Anthony Fauci, America’s top infectious disease expert, recently told Congress he was “cautiously optimistic” that Americans could see a vaccine before the end of the year. Not so fast, says Theresa Tam, Canada’s chief public health officer. “I would say that vaccine is a very important aspect of the response going forward but we can’t at this stage put all of our focus in the hopes this is the silver bullet solution,” she told reporters yesterday. “We’re planning … to manage this pandemic certainly over the next year, but maybe planning for the longer term, the next two to three years during which the vaccine may play a role. But we don’t know yet.” Slow and steady, Canada.
Try to see WE from 35,000 feet: Andrew MacDougall doesn’t believe Trudeau’s story on WE. MacDougall, the former director of communications to Stephen Harper, says the PM’s tale demands from its audience that he wasn’t hiding a thing the whole time, and simply waited for his parliamentary testimony to spell it all out for the country. But MacDougall, whose résumé demonstrates a certain acuity for political speak, has another word for Trudeau’s story: spin.
Why did it take five long weeks into a scandal that’s eroding trust and support in his government for Trudeau to let slip that he was actually the hero in this sordid tale? One would think it’s the kind of information you’d put out early, to help douse the fire before it started raging. I mean, how could Trudeau’s office have misplaced this (seemingly) exculpatory nugget? The answer is because it was most likely crafted after the fact. Welcome to the world of political damage control, friends, where the job is sifting through the embers of your failed spin to find an explanation, any explanation, that can stand up for a news cycle.
The Liberals have lost an MP to another line of work. iPolitics broke the news that Michael Levitt, who represents a riding in North York, Ont., is stepping away to become president and CEO of the Friends of Simon Wiesenthal Center for Holocaust Studies. A draft message to constituents included a familiar refrain: “I know deep down that now is the time for me to put family first and come back home, both physically and mentally.”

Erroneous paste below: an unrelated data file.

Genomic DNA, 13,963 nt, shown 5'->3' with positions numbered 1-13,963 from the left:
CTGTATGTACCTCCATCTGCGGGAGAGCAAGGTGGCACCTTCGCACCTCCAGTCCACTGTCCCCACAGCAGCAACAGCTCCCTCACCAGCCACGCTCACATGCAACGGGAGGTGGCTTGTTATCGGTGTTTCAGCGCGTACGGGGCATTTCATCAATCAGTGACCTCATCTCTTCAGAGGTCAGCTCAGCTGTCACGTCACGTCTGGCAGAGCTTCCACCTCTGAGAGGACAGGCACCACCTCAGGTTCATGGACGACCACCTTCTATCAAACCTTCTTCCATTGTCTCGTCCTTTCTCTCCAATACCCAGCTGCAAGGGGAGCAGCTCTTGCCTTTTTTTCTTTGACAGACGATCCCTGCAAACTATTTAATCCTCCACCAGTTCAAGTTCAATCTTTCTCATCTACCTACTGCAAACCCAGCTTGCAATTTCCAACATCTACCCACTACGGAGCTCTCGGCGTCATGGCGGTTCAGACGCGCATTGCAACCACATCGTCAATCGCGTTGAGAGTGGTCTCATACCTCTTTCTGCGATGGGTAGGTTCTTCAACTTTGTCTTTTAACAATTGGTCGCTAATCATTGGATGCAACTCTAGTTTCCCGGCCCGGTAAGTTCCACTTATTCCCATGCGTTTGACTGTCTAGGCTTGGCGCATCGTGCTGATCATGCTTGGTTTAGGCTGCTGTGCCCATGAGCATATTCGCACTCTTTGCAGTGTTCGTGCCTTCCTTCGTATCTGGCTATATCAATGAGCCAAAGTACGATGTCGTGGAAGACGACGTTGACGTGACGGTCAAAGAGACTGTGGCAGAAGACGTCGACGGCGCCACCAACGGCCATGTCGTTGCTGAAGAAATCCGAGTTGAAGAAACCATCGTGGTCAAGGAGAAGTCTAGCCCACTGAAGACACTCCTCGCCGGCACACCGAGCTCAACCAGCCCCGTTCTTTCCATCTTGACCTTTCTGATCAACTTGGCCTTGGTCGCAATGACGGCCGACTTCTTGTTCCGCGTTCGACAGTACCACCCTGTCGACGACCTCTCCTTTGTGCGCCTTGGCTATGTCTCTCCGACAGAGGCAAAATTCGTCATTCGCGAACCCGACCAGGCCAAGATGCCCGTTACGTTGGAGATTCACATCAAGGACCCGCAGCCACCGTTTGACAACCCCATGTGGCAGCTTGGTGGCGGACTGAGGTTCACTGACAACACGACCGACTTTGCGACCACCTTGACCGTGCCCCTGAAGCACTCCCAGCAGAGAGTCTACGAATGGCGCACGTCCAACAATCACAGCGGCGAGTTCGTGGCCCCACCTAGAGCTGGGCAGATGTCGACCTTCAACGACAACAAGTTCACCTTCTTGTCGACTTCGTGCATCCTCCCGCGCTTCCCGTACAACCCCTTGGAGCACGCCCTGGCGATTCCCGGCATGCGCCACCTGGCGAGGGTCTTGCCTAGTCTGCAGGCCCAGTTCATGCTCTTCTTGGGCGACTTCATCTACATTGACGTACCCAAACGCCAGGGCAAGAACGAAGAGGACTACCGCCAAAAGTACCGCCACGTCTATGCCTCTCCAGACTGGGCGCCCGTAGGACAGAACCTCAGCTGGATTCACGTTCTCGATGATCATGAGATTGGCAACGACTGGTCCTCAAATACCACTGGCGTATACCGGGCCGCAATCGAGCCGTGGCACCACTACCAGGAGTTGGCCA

What happened to the old Doug Ford? Before the pandemic arrived in Canada, the Ontario premier’s ratings were in the tank. Only a couple months later, Ford had flipped his reputation on its head. Your newsletter correspondent talked to people near him, Tory insiders, public-health experts and political opponents to get a sense of how the coronavirus forced the premier to evolve.
A cascading series of mid-March events jolted the premier into taking the virus seriously. Ford’s pre-pandemic reputation bent toward overconfidence. He’d gotten in trouble for various patronage snafus, including when he appointed his friend as provincial police commissioner. But a senior government source at Queen’s Park said the public response to that March Break misstep “caught the premier’s attention.” That’s when it hit home that the province was paying close attention, and demonstrated, the source said, “how much people hung on to every single word.”
Canada’s behind-the-scenes work at the World Trade Organization has produced a semi-workable appeals process that involves 23 signatory countries to what’s called a Multi-party Interim Arrangement (MPIA). The WTO’s formal appeals process has ground to a halt amid a lack of arbitrators. Now, a Canadian lawyer is among the roster of arbitrators cobbled together by the MPIA nations who will settle disputes: Valerie Hughes, senior counsel at Bennett Jones and veteran of 70+ WTO disputes. Before she joined the firm, Hughes was a senior bureaucrat in several departments.
As Canadian companies push out record amounts of hand sanitizer, Health Canada is busy catching up to any of the disinfecting gold that violates federal regulations. Yesterday, the department flagged HgH Integrative Aromatics for selling its Clean & Green Hand Sanitizer Gel, which reportedly contains “technical-grade ethanol” that “may pose a risk to health”—and has been recalled.
Murray Sinclair, a former judge and sitting senator who headed up the Truth and Reconciliation Commission, is dipping his toe back in the legal world. Sen. Sinclair is joining Cochrane Saxberg, which is the largest Indigenous law firm in Manitoba. CBC News reports Sinclair will mentor young Indigenous lawyers—many of whom were educated in mainstream law schools but are looking for guidance on practicing from an Indigenous perspective.
The feds are everywhere: Last week, your newsletter correspondent noticed a small jet flying above his apartment in Ottawa. FlightAware records showed the aircraft had flown from Winnipeg and was returning the same day. The day before it had popped over from Winnipeg to Dryden, Ont. Who exactly was on that plane? The department had an explanation. The Dryden flight carried a civil aviation inspector on a training run. The longer flight carried pilots who were maintaining flight hours. No cabinet ministers sneaking around on the public dime (this time).
General Dynamics is back at it: The company that built Saudi Arabia billions of dollars worth of light armoured vehicles is now building “combat support vehicles” for the Canadian military. The first of the batch should roll off the line in December. As you can see, they resemble mechanized warthogs.